The likelihood of human norovirus contamination of produce during handling and the removal of foodborne pathogens from surfaces and hands using a novel charged sanitizing wipe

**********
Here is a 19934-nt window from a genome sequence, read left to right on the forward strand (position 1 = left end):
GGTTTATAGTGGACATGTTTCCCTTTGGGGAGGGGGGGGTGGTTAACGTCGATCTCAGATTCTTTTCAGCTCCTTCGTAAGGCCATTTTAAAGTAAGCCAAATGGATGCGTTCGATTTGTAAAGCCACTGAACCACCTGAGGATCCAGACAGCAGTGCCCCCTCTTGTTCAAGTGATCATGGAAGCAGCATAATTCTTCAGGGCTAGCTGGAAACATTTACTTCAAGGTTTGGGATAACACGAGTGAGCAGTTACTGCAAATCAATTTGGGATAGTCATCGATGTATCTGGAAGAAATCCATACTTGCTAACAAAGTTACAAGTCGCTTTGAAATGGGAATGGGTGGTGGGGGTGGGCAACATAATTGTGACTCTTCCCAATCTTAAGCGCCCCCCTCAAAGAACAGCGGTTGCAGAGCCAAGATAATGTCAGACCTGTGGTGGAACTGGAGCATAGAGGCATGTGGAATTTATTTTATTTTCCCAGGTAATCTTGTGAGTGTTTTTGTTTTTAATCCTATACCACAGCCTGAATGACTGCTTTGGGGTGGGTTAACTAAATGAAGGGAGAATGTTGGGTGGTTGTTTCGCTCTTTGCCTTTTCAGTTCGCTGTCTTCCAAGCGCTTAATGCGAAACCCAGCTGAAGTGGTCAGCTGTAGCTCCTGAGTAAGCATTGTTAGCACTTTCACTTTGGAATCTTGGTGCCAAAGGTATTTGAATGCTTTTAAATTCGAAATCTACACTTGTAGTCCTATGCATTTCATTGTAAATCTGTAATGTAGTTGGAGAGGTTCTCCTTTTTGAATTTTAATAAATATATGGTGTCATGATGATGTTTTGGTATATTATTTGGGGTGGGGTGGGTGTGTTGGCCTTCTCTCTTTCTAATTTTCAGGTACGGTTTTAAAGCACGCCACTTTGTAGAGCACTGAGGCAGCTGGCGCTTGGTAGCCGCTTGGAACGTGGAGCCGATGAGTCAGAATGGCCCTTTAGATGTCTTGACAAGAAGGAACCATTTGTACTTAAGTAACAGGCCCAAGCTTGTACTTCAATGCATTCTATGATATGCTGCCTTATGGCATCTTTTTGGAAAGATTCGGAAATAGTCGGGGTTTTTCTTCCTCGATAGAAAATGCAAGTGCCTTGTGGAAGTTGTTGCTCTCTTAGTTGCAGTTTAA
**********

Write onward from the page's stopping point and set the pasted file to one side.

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Food workers have been implicated in recent foodborne outbreaks associated with ready-to-eat foods. Few sanitation measures exist that are effective in removing and inactivating a broad range of pathogens from hands and surfaces, including enteric, non-enveloped viruses. This study was designed to quantitatively investigate the level of human norovirus contamination that can occur during handling of small fruits. Positively-charged, sanitizing wipes were also investigated for their ability to remove murine norovirus, Hepatitis A, and Salmonella enterica from stainless steel and gloved hands, with variations in wipe charge, number of swipes, and concentration of a novel levulinic acid plus sodium dodecyl sanitizer. The data from these studies indicate that norovirus transfer to fruits during harvest can occur readily in the absence of hand sanitation, and the sanitizing wipes used in this study can reduce, but not completely eliminate pathogens from hands and food contact surfaces.